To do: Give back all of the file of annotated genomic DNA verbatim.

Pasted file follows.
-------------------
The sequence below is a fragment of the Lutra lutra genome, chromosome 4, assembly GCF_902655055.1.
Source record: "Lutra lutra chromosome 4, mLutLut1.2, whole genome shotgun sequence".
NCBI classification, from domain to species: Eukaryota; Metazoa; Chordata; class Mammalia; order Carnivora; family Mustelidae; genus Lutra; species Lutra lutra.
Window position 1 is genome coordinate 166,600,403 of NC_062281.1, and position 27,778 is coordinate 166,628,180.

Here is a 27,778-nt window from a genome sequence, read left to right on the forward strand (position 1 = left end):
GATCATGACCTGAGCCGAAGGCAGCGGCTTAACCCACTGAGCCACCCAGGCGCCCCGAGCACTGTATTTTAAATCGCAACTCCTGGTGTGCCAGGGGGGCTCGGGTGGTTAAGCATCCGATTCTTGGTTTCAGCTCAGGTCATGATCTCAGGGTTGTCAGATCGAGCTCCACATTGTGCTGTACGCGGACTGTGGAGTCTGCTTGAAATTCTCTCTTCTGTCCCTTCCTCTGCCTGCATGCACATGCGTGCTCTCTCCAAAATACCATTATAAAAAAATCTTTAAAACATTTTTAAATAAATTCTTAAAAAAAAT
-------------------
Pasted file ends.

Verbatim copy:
The sequence below is a fragment of the Lutra lutra genome, chromosome 4, assembly GCF_902655055.1.
Source record: "Lutra lutra chromosome 4, mLutLut1.2, whole genome shotgun sequence".
NCBI classification, from domain to species: Eukaryota; Metazoa; Chordata; class Mammalia; order Carnivora; family Mustelidae; genus Lutra; species Lutra lutra.
Window position 1 is genome coordinate 166,600,403 of NC_062281.1, and position 27,778 is coordinate 166,628,180.

Here is a 27,778-nt window from a genome sequence, read left to right on the forward strand (position 1 = left end):
GATCATGACCTGAGCCGAAGGCAGCGGCTTAACCCACTGAGCCACCCAGGCGCCCCGAGCACTGTATTTTAAATCGCAACTCCTGGTGTGCCAGGGGGGCTCGGGTGGTTAAGCATCCGATTCTTGGTTTCAGCTCAGGTCATGATCTCAGGGTTGTCAGATCGAGCTCCACATTGTGCTGTACGCGGACTGTGGAGTCTGCTTGAAATTCTCTCTTCTGTCCCTTCCTCTGCCTGCATGCACATGCGTGCTCTCTCCAAAATACCATTATAAAAAAATCTTTAAAACATTTTTAAATAAATTCTTAAAAAAAAT